“ ‘I am Jesus, whom you are persecuting,’ the Lord replied. 16 ‘Now get up and stand on your feet. I have appeared to you to appoint you as a servant and as a witness of what you have seen and will see of me. 17 I will rescue you from your own people and from the Gentiles. I am sending you to them 18 to open their eyes and turn them from darkness to light, and from the power of Satan to God, so that they may receive forgiveness of sins and a place among those who are sanctified by faith in me.’
This is Paul’s retelling of what happened to him on the road to Damascus, when Jesus appeared to him and his life was changed forever. Before that fateful trip, he had been Saul, a Pharisee who went around collecting and persecuting Christians; afterwards, he was Paul, an inspired missionary and witness for Christ who planted many churches and spoke to many people of what had happened to him.
In these verses, Paul is retelling his conversion story to King Agrippa, after many days of court trials and hearings, to prove his case of Christianity to the king. His conversion tale, however, is but a small thread of his larger defense: that he is still of sound mind, and that he firmly believes what he is saying. He wouldn’t consciously choose to speak blasphemy, because he had once been the arm of the law as far as persecuting blasphemers was concerned. Now he believes that what he has witnessed proves Christianity is not blasphemy.
A Personal, Modern-Day Example
This kind of story seems to belong only in the Bible–certainly, people don’t hear God speaking to them anymore (at least not sane people). Because of this mindset, some people have passed this story off as a metaphorical device, an oratorical embellishment, perhaps. I beg to differ.
When God Spoke Straight to Me
I was at home, convalescing after my disastrous 8-month service as a middle-school teacher, regaining the physical and mental strength I had lost during those trying months. Not the least of my troubles was my consuming depression, which literally left me unable to do anything except what absolutely had to be done; in the last days of my teaching career, I had fought to get out of bed, fought to stay on my feet for 7 hours, fought to regain control of classroom discipline. I had almost no motivation to do much of anything except to be with the people who loved me best–my parents, my boyfriend, his parents, and my friends at church and in the community.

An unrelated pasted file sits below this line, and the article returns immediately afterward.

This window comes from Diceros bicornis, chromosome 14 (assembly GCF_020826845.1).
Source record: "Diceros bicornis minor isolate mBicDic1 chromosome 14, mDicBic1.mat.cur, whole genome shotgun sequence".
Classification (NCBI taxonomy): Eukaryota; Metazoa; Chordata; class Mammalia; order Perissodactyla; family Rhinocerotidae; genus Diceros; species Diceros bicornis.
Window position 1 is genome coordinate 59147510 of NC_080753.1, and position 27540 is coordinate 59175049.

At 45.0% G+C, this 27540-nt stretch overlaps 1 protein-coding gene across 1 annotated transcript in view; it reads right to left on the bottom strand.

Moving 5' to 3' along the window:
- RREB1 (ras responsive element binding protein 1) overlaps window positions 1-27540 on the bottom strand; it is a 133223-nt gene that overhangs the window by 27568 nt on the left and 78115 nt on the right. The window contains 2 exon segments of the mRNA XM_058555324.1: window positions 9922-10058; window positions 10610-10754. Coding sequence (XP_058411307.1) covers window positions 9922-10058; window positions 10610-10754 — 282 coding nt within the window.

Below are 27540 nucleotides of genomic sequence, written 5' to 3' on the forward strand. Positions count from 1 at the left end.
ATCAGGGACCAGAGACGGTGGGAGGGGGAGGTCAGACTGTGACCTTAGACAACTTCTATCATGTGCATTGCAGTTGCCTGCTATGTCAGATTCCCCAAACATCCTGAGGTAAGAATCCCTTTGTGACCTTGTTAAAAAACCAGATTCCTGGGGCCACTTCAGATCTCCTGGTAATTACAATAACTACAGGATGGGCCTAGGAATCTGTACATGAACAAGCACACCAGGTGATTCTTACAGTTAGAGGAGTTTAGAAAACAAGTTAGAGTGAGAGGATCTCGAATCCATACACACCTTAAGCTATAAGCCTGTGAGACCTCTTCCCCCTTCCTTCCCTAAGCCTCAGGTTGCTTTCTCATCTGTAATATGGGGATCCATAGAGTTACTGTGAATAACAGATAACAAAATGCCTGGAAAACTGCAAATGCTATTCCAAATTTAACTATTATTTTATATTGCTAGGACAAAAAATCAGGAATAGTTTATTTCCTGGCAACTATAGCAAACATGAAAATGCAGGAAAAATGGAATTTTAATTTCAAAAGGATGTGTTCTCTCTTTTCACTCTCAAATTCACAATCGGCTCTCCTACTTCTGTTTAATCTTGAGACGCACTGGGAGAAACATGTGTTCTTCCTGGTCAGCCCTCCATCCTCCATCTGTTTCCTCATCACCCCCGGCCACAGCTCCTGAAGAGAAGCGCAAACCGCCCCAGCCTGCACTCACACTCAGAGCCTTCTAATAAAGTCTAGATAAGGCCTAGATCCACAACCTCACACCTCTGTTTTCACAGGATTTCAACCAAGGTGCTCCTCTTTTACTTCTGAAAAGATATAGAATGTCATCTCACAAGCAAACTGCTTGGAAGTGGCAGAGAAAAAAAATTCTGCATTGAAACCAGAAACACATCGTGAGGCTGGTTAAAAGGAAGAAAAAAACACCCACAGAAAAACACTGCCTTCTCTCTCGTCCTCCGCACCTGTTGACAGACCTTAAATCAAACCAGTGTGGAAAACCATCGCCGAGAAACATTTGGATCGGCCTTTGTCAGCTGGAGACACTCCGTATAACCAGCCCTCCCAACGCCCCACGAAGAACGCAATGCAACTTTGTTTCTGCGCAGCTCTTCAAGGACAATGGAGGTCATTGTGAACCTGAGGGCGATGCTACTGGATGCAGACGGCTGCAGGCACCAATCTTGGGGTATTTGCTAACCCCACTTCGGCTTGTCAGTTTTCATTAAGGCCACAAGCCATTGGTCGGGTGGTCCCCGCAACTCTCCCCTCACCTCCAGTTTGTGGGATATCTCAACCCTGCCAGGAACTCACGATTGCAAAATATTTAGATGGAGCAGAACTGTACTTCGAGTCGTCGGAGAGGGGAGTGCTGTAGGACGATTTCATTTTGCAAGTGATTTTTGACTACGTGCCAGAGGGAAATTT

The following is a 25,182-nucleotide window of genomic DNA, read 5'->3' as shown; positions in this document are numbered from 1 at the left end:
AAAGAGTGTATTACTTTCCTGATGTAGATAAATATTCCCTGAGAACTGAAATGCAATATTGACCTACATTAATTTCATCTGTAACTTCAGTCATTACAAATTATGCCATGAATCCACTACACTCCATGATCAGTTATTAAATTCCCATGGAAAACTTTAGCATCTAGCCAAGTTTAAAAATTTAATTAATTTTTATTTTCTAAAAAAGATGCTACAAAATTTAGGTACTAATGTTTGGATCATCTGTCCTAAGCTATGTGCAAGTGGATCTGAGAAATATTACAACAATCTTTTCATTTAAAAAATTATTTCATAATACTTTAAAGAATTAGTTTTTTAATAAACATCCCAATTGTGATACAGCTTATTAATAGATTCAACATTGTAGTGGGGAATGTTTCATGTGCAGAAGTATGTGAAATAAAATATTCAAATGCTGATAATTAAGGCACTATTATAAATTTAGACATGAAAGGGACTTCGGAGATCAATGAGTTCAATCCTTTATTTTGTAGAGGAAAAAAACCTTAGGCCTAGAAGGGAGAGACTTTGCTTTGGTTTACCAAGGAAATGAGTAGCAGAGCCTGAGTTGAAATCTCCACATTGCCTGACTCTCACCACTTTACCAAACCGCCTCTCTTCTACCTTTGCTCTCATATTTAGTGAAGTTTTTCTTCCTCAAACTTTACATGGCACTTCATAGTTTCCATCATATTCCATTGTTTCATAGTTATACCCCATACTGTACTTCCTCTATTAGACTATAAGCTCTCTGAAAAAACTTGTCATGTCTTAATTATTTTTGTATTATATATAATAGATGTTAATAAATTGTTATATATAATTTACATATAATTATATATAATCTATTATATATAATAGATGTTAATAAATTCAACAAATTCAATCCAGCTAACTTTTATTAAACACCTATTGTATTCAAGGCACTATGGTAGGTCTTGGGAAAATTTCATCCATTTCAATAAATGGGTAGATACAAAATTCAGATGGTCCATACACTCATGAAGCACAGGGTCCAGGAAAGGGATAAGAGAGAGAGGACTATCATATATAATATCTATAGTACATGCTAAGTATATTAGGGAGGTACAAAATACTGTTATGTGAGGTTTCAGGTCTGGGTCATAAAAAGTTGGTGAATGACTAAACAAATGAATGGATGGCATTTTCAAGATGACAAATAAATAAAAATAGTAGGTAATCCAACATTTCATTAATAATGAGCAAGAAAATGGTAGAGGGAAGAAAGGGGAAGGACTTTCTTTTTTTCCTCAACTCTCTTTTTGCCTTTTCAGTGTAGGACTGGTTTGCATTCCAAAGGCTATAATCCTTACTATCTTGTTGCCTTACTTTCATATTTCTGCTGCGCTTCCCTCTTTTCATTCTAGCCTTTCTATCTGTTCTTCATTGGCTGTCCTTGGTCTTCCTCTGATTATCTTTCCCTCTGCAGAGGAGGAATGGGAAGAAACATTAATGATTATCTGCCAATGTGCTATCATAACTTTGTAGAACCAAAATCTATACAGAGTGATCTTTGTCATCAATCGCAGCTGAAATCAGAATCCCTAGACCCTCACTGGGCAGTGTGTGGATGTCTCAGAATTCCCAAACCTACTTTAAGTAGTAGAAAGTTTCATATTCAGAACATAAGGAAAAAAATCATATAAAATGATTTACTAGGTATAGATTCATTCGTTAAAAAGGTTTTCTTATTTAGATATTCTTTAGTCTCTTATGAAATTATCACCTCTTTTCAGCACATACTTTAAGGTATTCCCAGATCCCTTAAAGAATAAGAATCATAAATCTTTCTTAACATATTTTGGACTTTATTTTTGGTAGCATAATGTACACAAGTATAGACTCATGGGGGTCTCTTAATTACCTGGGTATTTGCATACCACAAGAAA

Though I felt buoyed by my supportive net of people around me, I still was at a loss as to what to do with my life. Since teaching was gone, cut away like some diseased gangrenous flesh from the rest of me, what was I going to become? What was I “going to do when I grew up,” whenever that might be? This terrible indecision about my future, which I had never experienced before, was maddening and depressing in the same moment.
I spent a lot of time on my laptop in bed in those days–though we had no wireless internet at home, I had plenty of things I wanted to work on. But it seemed I had no energy to do much writing or thinking, either. That is, until I opened a file I hadn’t touched in almost a year.
It had been just a dribble of a story, about 30 pages worth of aimless thinking about a role-play character I had developed in the days when I still thought positively about my future. It seemed much too hopeful for me now. And yet, as I read over it, I felt a strange tug in my chest; as I reached the end of the story, where the train of thought ended abruptly, I had a thought which did not feel like mine: “Continue the story.”
I resisted this idea. Continue this terrible, piddling story, born of a mind trying to escape its confines of schoolwork and career prep? Bah. It was too much to do, and I was tired. I wanted to sleep, not write.
Then came the thought again. “Continue…the story.” Much firmer and clearer this time, and it brooked no argument. Sighing, I began to type a few sentences. Then, reading over what I had just written, I fixed a few words, and wrote a few more sentences to explain what was going on.
This pattern continued not just for the rest of that day, but for the next few weeks, and then a month afterward, and even several months afterward. I continued the story, expanding and editing, and as I wrote the story, my life began to resume a more normal course. I had something to do again, something to work for again, though I wasn’t quite sure what it was becoming.
As regular readers of my blog might have guessed, what I am speaking of is the beginnings of my first novel, which is now well over 150,000 words. That command, to “continue my story,” was the impetus for me to push the accelerator on my life and move it forward, however tentative and inching its progress.
Looking back, I do believe God spoke to me to encourage me in launching a new creative project–after all, He had made me and knew that my true joys lay in nurturing new ideas to life. Maybe my story is not quite the conversion tale that Paul’s story is, but based on this experience, I don’t think God’s lost his touch for reaching out to His children when they need Him!